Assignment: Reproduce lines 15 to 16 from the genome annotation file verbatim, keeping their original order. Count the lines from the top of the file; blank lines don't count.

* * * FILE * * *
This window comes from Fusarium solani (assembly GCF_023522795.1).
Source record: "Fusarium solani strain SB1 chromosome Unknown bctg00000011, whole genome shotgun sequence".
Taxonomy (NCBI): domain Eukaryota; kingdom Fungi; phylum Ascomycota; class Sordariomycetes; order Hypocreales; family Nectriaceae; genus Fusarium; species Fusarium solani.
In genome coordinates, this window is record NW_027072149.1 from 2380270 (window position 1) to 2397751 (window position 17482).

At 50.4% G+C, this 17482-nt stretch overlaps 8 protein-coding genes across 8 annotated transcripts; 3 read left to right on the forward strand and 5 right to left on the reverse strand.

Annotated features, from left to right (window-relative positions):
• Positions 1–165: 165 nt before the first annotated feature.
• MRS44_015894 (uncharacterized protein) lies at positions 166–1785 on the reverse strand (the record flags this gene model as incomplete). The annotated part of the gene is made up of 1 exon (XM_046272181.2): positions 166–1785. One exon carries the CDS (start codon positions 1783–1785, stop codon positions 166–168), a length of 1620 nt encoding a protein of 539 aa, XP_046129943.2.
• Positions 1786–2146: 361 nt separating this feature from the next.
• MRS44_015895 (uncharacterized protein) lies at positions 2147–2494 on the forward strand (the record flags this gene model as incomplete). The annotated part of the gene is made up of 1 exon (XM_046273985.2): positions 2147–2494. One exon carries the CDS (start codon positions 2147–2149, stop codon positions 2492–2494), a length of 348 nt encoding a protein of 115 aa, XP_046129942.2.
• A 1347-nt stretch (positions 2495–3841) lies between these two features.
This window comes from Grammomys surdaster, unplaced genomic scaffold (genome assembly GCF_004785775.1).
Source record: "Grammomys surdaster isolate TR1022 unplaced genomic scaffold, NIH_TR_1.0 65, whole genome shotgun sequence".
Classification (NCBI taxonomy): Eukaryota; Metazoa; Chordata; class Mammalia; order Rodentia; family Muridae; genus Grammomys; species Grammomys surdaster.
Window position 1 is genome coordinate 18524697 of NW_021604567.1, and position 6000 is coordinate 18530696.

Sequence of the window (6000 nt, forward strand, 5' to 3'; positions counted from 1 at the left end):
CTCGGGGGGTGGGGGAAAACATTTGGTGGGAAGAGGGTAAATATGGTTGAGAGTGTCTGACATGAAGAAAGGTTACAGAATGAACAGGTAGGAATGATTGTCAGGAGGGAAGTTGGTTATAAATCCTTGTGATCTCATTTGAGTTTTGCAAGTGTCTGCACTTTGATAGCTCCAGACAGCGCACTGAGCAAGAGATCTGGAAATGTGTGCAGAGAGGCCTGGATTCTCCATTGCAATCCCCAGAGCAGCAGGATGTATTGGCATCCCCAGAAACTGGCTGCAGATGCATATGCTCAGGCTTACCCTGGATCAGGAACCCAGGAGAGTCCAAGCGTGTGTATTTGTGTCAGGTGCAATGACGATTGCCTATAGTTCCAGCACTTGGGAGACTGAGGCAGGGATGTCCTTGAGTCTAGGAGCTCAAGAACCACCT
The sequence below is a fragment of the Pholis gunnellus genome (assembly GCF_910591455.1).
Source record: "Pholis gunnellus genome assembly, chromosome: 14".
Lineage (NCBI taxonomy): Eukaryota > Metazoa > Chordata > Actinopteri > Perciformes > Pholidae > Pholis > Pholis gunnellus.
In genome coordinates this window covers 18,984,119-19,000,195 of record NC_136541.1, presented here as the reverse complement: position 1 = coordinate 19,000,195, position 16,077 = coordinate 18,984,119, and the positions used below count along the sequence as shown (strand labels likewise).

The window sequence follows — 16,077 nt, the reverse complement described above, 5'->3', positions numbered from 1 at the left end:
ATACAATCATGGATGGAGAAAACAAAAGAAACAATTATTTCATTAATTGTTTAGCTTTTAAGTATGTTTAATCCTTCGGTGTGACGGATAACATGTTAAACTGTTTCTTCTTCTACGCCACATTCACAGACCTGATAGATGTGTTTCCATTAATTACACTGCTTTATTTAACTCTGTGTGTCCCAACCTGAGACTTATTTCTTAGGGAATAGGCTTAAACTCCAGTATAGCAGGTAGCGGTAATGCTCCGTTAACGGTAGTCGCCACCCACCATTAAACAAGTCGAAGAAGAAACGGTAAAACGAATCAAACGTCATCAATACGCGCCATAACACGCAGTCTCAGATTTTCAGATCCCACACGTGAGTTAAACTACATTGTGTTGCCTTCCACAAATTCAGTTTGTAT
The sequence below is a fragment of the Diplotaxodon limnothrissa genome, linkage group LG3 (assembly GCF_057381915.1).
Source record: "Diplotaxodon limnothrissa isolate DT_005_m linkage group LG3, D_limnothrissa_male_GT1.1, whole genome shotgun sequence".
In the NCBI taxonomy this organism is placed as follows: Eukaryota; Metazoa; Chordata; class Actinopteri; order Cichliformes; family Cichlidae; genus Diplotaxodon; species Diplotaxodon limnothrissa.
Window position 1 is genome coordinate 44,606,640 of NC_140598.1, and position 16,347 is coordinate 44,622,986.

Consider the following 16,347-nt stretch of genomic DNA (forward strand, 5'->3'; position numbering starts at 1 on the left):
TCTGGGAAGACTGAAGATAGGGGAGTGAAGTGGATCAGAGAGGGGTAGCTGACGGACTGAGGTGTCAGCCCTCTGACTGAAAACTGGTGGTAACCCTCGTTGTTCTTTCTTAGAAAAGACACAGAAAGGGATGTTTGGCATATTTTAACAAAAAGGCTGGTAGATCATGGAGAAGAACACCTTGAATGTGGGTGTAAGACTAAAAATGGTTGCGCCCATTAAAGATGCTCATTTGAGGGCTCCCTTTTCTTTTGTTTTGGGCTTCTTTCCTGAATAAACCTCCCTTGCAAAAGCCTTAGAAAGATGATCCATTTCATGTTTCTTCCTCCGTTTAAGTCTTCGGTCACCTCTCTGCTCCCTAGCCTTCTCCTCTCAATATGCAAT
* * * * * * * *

Window position 1 is genome coordinate 18524697 of NW_021604567.1, and position 6000 is coordinate 18530696.

Sequence of the window (6000 nt, forward strand, 5' to 3'; positions counted from 1 at the left end):